I have worked in libraries for almost 10 years now. In my tenure, no one has ever dared to confess to me that they have never read a book. I know I have helped such folk, but they have never thought to trust me with their secret. It's too bad because I think I still understand that sliver of panic that I thought I heard in that girl's voice.
There was a time in which I would stand in the middle of the bookmobile, surrounded by books (and jostling classmates) and feeling that I unable to move much less pick a book. I knew I wanted to only read something that I wanted to read but I didn't know what I wanted. Many many times, I would just pick up a Peanuts anthology and make my way to the door. I know that I did read other books (I can only seem to recall Julie of the Wolves at the moment ... no wait, more are coming back to me... ) but I can't remember how I ever broke that deadlock and how I decided to read the books that I did.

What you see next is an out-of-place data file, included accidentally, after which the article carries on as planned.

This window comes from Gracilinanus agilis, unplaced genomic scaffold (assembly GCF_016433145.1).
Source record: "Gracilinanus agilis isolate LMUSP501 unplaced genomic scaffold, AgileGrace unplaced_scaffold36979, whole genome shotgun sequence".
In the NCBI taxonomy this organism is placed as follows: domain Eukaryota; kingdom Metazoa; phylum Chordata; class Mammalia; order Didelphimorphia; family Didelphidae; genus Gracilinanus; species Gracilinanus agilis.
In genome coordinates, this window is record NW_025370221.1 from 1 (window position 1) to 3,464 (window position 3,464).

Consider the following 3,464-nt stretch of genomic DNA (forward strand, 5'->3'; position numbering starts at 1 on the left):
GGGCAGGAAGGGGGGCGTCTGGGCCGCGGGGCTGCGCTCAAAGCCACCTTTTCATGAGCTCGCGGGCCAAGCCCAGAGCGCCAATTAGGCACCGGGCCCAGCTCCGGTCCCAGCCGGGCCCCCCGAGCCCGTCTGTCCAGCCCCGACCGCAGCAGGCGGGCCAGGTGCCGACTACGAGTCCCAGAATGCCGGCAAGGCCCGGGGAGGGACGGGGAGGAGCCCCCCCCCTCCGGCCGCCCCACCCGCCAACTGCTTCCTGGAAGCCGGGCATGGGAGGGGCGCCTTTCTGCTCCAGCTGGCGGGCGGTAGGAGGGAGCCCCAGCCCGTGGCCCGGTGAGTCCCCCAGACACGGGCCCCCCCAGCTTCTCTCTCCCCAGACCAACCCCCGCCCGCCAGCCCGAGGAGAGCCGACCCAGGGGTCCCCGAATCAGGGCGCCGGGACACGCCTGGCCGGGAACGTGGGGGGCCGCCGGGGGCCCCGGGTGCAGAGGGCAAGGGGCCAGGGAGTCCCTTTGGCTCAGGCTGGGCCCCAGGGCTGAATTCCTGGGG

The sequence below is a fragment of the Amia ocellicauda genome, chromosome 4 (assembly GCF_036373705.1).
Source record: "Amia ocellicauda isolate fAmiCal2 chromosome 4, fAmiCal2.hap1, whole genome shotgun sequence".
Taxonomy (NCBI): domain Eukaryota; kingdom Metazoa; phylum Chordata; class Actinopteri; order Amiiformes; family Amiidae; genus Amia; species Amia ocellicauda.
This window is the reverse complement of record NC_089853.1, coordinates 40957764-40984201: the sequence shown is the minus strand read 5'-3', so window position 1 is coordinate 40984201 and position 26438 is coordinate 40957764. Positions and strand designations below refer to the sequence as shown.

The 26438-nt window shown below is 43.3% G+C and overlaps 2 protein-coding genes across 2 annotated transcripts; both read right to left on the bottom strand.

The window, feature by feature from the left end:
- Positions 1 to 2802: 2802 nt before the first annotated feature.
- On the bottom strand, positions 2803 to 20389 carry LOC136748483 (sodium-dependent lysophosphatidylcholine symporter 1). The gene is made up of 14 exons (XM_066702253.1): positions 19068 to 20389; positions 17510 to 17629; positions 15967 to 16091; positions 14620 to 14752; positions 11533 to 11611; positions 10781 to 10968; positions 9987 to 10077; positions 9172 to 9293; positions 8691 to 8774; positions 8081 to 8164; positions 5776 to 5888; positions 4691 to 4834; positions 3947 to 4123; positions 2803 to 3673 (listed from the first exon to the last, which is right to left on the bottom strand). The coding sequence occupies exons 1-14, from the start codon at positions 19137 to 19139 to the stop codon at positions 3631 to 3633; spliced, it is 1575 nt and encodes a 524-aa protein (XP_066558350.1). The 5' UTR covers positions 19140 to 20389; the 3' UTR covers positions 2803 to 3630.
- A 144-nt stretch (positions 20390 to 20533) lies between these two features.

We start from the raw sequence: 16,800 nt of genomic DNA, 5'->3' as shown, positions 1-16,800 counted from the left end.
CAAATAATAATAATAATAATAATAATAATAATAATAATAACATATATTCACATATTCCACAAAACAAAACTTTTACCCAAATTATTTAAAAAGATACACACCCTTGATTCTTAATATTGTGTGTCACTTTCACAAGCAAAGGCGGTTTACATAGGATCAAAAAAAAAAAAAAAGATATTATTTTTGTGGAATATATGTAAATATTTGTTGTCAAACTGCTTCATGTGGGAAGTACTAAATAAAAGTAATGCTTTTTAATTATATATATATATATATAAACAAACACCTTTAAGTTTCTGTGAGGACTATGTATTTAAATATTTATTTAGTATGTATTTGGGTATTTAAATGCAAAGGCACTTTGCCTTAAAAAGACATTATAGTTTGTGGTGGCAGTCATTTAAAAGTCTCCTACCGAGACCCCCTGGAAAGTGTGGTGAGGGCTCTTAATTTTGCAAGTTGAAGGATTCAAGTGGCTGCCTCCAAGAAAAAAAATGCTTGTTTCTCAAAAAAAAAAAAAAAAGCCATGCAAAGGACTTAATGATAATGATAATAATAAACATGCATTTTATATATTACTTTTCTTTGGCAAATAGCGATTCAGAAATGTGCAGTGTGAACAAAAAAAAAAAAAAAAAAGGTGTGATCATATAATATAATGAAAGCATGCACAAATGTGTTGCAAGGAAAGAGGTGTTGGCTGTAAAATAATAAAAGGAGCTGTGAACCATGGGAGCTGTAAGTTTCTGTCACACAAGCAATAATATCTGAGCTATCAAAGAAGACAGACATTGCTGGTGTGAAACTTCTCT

I don't think I have ever lost that feeling completely. I still catch myself in front of library bookshelves acutely aware of the choices behind the choice of picking a book. Is it time to read a work of fiction again? Do I want something challenging or something enjoyable? How to do other people suddenly decide that they are going to read Mrs. Dalloway by Virgina Woolf on their own volition?
It used to be worse. I used to get a feeling of overwhelming dispair whenever I stepped into any library larger than my familar bookmobile. At that time, a library was a scene of silent tragedy - each room filled with books and each book a testament to years of poverty and toil of writing and - this was the sickening part - these books were (seemingly) never, ever read.
I like to think lost that feeling of dispair once I was able to find the books that brought me joy in the library. But when I can't decide on a book to read, that sense of panic does start creeping back...
...As for the girl at Chapters... the clerk steered her immediately to Tuesdays With Morrie.